Trail Maintenance 101 - Desire Lines - Pedal Progression


29 March 2018

Trail Maintenance 101 – Desire Lines

Whilst walking the trails with Architrail (the trail building contractor) and discussing the main areas that need work, we noticed a bunch of desire lines. This started a long conversation and one which we think is important to share with you all. If you know about this stuff already, have a read anyway and see if you can learn something new, then share it on the socials, or pass it on to someone who might need to think about it!

What Is  A Desire Line?

Put simply, a desire line is a short cut or a route off of the main track. Perhaps called so because the line is (or becomes) more desirable than the provision that already exists. In this case, the trail.

Pic 1. The drop on the right (Super Nova trail) was in major disrepair and so a desire line has appeared to the left where there used to be foliage.

Why Are Desire Lines Formed?

There are a few reasons, some perhaps more obvious than others.

  • In areas where the trail is particularly worn, riders tend to ride whats fastest rather than what’s fun.
  • Where there are technical or damaged sections of trail, desire lines can crop up to avoid potential dangers.
  • Strava hasn’t helped, with people cutting corners to ‘beat’ their mates on the app.
  • Sometimes the desire line is simply just the most obvious route!

Pic 2. Looking back up the (Nova) trail, you can see the bermed corner (left) has really worn and a desire line (right) has appeared, widening the trail and creating a puddle in the process.

So, What’s The Problem?

Sure, this is slightly #yawn but please don’t zone out because this stuff is important!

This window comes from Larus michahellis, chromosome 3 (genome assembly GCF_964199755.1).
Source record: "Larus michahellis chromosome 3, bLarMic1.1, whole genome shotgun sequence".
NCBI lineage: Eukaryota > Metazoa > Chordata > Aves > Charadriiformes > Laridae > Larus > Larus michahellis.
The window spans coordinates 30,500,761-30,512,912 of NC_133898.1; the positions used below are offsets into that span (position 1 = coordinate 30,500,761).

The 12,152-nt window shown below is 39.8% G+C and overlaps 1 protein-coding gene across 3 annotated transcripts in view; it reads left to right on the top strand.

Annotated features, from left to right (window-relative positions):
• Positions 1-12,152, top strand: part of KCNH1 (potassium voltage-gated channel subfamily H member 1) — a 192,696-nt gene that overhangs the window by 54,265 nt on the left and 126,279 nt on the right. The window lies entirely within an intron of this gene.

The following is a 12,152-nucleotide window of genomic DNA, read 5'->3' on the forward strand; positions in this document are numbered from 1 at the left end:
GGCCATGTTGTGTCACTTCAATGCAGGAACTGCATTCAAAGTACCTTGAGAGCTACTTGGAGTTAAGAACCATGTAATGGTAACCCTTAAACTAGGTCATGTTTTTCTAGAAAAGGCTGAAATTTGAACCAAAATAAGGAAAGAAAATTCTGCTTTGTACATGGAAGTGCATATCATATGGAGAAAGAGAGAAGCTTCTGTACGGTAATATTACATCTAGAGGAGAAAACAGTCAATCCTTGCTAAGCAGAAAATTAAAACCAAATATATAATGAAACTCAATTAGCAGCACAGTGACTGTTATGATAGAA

• Desire lines untidy the trails, which in no way helps get planning past those who perhaps already don’t like bikes! When you’re already on the back foot, you don’t want to take another step back. Get me?
  • In the woods, new lines widen the trail. Many sections of Ashton Courts Nova & Super Nova trail have suffered from this. When first built, the trails had riders surrounded by thick brush which added to the riding experience. Now, as in Pic 1, the addition of desire lines in dense woodland (and grasslands) are increasing environmental damage.
  • Desire lines drag mud onto the groomed trail surface which in time makes for a slippery surface which can in time, lead to more desire lines and so the perpetuating cycle continues! Pic 3 was taken in ‘The Saucy Field’, Ashton Court in March 2018. There are 3 desire lines here and the trail is covered in mud making it slippery! What needs to happen (and in time it will), is for the trail to be resurfaced and re shaped too and the desire lines to be obstructed to prevent their expansion. The trails improve, the grass heals and everyone is happy – hopefully!?
  • Slippy trails mean more accidents which (as well as being rubbish) also causes difficulties when trying to develop an create new trails. If the safety record is poor on smaller features, the chances for building ‘bigger’ stuff becomes almost impossible.

Pic 3. The trail here is to the left. It’s become too slippery for some to ride & desire lines have appeared. There are 3 in all, which look messy and bring mud onto the groomed trail.

What’s The Resolve?

  • First off, we need people to understand this stuff. If we are now funding our own trails and trail maintenance, we need to understand that desire lines will only add to the repair bill, meaning ultimately we’ll get less for our money!
  • Stick to the trail! Sure, you might feel like it doesn’t make sense when there’s a quicker route but you are contributing to the problem. If you need to cut corners (cheat) to beat your mates on Strava, you’re probably not all that! There, I said it! :p
  • As money comes in for trail repairs we will do all we can to get rid of desire lines for the sustainability of maintenance and also to keep good relations with local authorities who’ll we’ll have to work with in order to get new trails built.


Ultimately, our aim is to have a trail free of desire lines because the trail itself is desirable enough to ride!

If you’ve got this far, thanks so much for reading!

Matt, Sam & Ollie


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